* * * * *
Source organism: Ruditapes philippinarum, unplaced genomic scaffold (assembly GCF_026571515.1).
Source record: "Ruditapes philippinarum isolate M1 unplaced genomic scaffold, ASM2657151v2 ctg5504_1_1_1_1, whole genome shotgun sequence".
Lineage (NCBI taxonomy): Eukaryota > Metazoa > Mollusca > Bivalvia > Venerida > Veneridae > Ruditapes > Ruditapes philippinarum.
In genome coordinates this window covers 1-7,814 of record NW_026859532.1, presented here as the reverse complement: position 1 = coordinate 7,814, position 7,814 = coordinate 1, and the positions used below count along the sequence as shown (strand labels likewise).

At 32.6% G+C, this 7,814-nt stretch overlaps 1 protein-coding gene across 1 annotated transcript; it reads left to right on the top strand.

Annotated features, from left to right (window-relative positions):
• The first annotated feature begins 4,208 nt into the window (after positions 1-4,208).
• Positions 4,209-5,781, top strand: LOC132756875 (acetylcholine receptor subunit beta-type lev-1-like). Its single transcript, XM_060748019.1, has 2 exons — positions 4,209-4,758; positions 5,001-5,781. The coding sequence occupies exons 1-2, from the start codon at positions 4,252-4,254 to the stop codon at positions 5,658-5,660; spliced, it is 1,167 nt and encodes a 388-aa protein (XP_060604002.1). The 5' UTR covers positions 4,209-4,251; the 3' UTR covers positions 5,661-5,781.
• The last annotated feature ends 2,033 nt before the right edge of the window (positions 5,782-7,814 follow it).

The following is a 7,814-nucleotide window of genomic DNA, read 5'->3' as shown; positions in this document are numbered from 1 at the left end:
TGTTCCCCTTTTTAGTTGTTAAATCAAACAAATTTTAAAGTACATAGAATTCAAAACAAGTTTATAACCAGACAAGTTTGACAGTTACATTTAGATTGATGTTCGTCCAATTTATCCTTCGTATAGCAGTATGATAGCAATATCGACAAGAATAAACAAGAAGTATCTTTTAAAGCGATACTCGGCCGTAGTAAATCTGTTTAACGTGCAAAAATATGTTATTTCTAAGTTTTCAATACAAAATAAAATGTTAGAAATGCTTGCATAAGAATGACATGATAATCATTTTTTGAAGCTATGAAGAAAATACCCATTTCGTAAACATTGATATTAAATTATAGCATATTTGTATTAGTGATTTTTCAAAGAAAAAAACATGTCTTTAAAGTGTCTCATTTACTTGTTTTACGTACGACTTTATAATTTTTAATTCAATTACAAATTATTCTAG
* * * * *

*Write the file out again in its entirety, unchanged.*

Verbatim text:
Source organism: Ruditapes philippinarum, unplaced genomic scaffold (assembly GCF_026571515.1).
Source record: "Ruditapes philippinarum isolate M1 unplaced genomic scaffold, ASM2657151v2 ctg5504_1_1_1_1, whole genome shotgun sequence".
Lineage (NCBI taxonomy): Eukaryota > Metazoa > Mollusca > Bivalvia > Venerida > Veneridae > Ruditapes > Ruditapes philippinarum.
In genome coordinates this window covers 1-7,814 of record NW_026859532.1, presented here as the reverse complement: position 1 = coordinate 7,814, position 7,814 = coordinate 1, and the positions used below count along the sequence as shown (strand labels likewise).

At 32.6% G+C, this 7,814-nt stretch overlaps 1 protein-coding gene across 1 annotated transcript; it reads left to right on the top strand.

Annotated features, from left to right (window-relative positions):
• The first annotated feature begins 4,208 nt into the window (after positions 1-4,208).
• Positions 4,209-5,781, top strand: LOC132756875 (acetylcholine receptor subunit beta-type lev-1-like). Its single transcript, XM_060748019.1, has 2 exons — positions 4,209-4,758; positions 5,001-5,781. The coding sequence occupies exons 1-2, from the start codon at positions 4,252-4,254 to the stop codon at positions 5,658-5,660; spliced, it is 1,167 nt and encodes a 388-aa protein (XP_060604002.1). The 5' UTR covers positions 4,209-4,251; the 3' UTR covers positions 5,661-5,781.
• The last annotated feature ends 2,033 nt before the right edge of the window (positions 5,782-7,814 follow it).

The following is a 7,814-nucleotide window of genomic DNA, read 5'->3' as shown; positions in this document are numbered from 1 at the left end:
TGTTCCCCTTTTTAGTTGTTAAATCAAACAAATTTTAAAGTACATAGAATTCAAAACAAGTTTATAACCAGACAAGTTTGACAGTTACATTTAGATTGATGTTCGTCCAATTTATCCTTCGTATAGCAGTATGATAGCAATATCGACAAGAATAAACAAGAAGTATCTTTTAAAGCGATACTCGGCCGTAGTAAATCTGTTTAACGTGCAAAAATATGTTATTTCTAAGTTTTCAATACAAAATAAAATGTTAGAAATGCTTGCATAAGAATGACATGATAATCATTTTTTGAAGCTATGAAGAAAATACCCATTTCGTAAACATTGATATTAAATTATAGCATATTTGTATTAGTGATTTTTCAAAGAAAAAAACATGTCTTTAAAGTGTCTCATTTACTTGTTTTACGTACGACTTTATAATTTTTAATTCAATTACAAATTATTCTAG